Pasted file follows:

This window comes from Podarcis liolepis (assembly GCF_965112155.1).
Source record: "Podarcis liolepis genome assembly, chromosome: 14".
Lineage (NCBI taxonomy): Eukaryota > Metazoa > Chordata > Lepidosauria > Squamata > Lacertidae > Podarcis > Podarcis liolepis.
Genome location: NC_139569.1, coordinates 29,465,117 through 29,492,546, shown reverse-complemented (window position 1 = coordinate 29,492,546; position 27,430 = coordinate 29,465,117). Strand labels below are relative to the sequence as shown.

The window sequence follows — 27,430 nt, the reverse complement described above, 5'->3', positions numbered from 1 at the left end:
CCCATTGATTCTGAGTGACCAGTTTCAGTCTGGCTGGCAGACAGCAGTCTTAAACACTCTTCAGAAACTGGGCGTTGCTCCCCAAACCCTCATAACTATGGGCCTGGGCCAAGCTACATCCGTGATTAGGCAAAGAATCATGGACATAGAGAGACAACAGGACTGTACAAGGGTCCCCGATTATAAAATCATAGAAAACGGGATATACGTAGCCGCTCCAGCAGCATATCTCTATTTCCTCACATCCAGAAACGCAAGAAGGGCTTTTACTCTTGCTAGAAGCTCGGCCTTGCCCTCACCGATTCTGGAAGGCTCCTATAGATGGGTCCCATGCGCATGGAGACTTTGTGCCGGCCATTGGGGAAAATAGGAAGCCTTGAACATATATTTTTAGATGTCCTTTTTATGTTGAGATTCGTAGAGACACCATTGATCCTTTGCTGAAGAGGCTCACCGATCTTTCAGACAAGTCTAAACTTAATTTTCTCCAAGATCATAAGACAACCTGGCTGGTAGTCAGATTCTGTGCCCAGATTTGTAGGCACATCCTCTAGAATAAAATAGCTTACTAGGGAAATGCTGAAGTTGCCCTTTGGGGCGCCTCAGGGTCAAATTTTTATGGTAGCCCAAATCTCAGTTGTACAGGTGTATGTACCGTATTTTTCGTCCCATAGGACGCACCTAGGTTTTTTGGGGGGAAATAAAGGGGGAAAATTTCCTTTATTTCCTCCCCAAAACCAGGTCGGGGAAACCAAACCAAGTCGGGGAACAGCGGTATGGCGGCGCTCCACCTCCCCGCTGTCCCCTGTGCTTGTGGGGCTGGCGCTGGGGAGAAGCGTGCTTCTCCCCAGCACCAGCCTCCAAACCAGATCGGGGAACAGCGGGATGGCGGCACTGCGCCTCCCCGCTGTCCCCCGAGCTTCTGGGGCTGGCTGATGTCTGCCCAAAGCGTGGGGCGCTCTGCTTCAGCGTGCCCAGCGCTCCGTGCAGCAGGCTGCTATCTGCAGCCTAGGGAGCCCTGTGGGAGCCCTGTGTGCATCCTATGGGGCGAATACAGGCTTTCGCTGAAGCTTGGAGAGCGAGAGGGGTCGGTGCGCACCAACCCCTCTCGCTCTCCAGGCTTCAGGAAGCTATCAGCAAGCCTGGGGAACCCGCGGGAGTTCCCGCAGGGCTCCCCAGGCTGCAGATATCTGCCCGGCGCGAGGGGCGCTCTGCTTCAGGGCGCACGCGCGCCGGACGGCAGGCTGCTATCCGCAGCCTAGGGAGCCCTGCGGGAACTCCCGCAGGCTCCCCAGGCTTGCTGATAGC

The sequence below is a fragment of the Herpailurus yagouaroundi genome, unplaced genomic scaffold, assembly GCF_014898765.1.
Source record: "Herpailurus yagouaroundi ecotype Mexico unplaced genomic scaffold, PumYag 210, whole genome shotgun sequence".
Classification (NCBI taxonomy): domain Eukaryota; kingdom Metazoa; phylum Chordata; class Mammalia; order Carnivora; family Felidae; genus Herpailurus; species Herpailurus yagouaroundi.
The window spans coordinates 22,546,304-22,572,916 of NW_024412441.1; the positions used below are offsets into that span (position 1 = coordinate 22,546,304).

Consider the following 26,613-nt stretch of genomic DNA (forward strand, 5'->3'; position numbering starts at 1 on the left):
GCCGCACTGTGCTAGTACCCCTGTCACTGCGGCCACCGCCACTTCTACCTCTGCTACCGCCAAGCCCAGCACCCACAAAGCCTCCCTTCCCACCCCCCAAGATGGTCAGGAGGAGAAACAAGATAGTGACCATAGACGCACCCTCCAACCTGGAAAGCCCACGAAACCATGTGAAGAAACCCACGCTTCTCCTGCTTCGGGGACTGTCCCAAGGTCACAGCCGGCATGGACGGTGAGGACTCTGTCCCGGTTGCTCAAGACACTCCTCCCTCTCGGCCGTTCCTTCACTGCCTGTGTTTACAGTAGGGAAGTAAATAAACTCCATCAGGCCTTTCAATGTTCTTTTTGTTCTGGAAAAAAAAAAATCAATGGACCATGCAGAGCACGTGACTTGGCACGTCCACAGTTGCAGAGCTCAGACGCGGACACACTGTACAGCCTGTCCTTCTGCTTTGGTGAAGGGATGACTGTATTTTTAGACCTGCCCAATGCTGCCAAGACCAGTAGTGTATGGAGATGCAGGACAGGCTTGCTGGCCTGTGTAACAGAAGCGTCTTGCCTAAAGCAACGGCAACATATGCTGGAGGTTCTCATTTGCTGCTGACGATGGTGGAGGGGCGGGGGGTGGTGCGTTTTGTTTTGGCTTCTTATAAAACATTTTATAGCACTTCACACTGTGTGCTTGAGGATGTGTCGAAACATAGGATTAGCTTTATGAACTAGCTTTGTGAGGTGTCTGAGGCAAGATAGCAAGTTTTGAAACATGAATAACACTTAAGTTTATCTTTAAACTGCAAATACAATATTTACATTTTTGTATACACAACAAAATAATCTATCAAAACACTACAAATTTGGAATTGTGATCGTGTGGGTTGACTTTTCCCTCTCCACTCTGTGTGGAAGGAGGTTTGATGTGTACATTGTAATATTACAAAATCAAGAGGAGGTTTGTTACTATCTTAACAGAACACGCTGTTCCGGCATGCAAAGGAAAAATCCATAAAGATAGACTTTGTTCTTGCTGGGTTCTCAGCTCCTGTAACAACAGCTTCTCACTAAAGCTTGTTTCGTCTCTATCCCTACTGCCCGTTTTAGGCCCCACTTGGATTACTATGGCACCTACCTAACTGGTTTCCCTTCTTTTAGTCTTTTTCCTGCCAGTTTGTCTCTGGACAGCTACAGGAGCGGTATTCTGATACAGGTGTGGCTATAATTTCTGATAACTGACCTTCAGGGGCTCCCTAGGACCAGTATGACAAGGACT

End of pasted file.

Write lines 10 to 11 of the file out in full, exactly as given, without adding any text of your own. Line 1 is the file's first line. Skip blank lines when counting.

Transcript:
The window spans coordinates 22,546,304-22,572,916 of NW_024412441.1; the positions used below are offsets into that span (position 1 = coordinate 22,546,304).

Consider the following 26,613-nt stretch of genomic DNA (forward strand, 5'->3'; position numbering starts at 1 on the left):